And Sunday morning I stand beside her with my hand by my side, fondling my pocket knife and wrestling with what the right thing to do is. I had just finished rounds when I saw her struggling. Pulse ox in the 70s. No breath sounds on her right. (Why hadn’t I listened to her the night before?!?!?!) Ran for the ultrasound. Complete effusion. Stabbed her with a needle. Aspirated straw-colored fluid. All happened in a couple minutes.

Now her heart has stopped for a full minute. I have the ultrasound probe in my left hand to prove it. My right hand still has a death grip on the knife in my pocket. A quick stab to the chest is all it will take. But Rollin is right. There’s a reason she has a pleural effusion, and that reason is the cancer. A new finding despite my most aggressive chemotherapy. Our chemotherapy and nephrostomy tube bought her an extra three weeks she wouldn’t have had otherwise. What lies ahead of her are either peaceful rest in death or worsening suffering in life.

I know Rollin made the right call. I loosen my grip on the knife. I pull my hand from my pocket. I send the nurse to get her dad. I tell her dad she’s dead.

I drive the family home and sit under a makeshift thatch hangar while watching the women of the family wash and prepare the body for burial. Then I drive the body to the church. I sit by myself, the only foreigner in the church, while the congregation sings in French and Nangere. And I weep. I see the mothers and sisters and friends come in. I see the father stay strong. I see the choir members plucking up their courage and singing for their lost friend, a fellow choir member just a few hours prior, who’s voice will never again be heard on this earth. I hear the elders tell the family not to cry. It’s a sign of lack of faith in Christ’s return and ingratitude if you shed a tear. In the corner at the only Tchadian event I could ever go unnoticed at, a funeral, I weep still more.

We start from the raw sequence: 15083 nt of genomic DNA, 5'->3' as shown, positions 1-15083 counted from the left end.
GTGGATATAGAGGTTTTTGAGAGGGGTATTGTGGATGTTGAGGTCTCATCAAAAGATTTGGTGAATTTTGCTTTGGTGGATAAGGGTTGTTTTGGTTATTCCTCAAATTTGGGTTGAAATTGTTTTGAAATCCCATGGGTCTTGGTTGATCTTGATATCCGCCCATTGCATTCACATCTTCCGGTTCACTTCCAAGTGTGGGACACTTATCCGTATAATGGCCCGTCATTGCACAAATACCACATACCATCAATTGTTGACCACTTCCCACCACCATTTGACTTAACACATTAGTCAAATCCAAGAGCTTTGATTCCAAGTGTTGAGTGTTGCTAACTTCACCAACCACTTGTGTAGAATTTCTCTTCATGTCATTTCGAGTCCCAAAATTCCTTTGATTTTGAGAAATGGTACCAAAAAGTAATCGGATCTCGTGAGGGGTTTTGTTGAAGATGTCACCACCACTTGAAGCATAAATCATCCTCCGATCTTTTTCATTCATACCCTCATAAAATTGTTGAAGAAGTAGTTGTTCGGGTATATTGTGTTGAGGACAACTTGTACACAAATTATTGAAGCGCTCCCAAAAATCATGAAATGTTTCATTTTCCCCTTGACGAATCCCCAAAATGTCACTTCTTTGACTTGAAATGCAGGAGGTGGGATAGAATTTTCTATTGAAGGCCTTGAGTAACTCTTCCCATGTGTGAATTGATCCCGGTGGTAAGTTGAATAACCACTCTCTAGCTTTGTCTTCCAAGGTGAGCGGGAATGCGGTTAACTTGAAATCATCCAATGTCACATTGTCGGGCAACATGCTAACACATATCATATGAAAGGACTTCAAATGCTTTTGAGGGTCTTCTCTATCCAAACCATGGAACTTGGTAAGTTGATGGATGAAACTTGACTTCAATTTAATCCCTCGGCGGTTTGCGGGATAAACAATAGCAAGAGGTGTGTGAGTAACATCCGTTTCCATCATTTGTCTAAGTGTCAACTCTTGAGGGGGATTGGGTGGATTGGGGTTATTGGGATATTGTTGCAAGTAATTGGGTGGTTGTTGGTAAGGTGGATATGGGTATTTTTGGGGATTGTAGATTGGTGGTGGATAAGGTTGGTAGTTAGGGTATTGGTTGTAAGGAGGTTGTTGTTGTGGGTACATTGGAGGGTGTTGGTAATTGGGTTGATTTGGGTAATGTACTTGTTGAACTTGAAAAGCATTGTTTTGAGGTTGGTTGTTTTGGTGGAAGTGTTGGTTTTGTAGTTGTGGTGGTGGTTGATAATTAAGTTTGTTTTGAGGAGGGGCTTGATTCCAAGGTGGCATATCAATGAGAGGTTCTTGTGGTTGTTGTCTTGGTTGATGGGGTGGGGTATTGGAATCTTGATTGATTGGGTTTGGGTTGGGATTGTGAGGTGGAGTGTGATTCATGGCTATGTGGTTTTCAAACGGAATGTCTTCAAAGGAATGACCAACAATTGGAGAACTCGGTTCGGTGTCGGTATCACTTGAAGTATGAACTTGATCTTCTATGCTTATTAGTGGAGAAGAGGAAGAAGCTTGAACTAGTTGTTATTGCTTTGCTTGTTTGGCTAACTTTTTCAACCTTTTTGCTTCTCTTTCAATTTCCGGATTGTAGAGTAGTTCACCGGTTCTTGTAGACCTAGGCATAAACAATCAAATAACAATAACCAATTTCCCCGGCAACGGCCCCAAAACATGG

J’entends ta douce voix,
Jésus, je viens à toi.
Je viens, ô Sauveur, lave-moi
Dans le sang de ta Croix!

Jésus, Roi des rois,
Qui mourus pour moi,
Je veux mourir avec toi,
Avec toi sur la croix.

J’entends ta douce voix,
Qui me dit : ‘Crois en moi!’
Je crois, Seigneur, soutiens ma foi,
Tiens-moi près de ta croix.

Jésus, Roi des rois,
Qui mourus pour moi,
Je veux mourir avec toi,
Avec toi sur la croix.

J’entends ta douce voix,
Elle pénètre en moi
Et me dit d’aimer comme toi
De l’amour de la Croix!

Jésus, Roi des rois,
Qui mourus pour moi,
Je veux mourir avec toi,
Avec toi sur la croix.

J’entends ta douce voix,
Toi qui mourus pour moi.
Seigneur, que je m’unisse à toi
Dans ta mort, par la foi!

Jésus, Roi des rois,
Qui mourus pour moi,
Je veux mourir avec toi,
Avec toi sur la croix.

I hear Your soft voice,
Jesus, I’m coming to You.
I’m coming, oh Savior, wash me
In the blood of the cross.

Jesus, King of kings,
Who died for me,
I want to die with You,
With You on the cross.

I hear Your soft voice,
Which tells me: ‘Believe in me!’
I believe, Lord, sustain my faith,
Hold me near to You.

Jesus, King of kings,
Who died for me,
I want to die with You,
With You on the cross.

I hear Your soft voice,
It penetrates me
And tells me to love as You
From the love of the Cross!

Jesus, King of kings,
Who died for me,
I want to die with You,
With You on the cross.

I hear Your soft voice,
You who died for me.
Lord, that I be united with You
In Your death, by faith!

Jesus, King of kings,
Who died for me,
I want to die with You,
With You on the cross.

Mon Dieu, plus près de toi,
Plus près de toi!
C’est le mot de ma foi :
Plus près de toi!
Dans le jour où l’épreuve
Déborde comme un fleuve,
Garde-moi près de toi,
Plus près de toi.

Plus près de toi, Seigneur
Plus près de toi!
Tiens-moi dans ma douleur
Tout près de toi!
Alors que la souffrance
Fait son oeuvre en silence
Toujours plus près de toi,
Seigneur, tiens-moi.

Plus près de toi, toujours
Plus près de toi!
Donne-moi ton secours
Soutiens me foi!
Que Satan se déchaîne
Ton amour me ramène
Toujours plus près de toi,
Plus près de toi.

Mon Dieu, plus près de toi,
Dans le désert!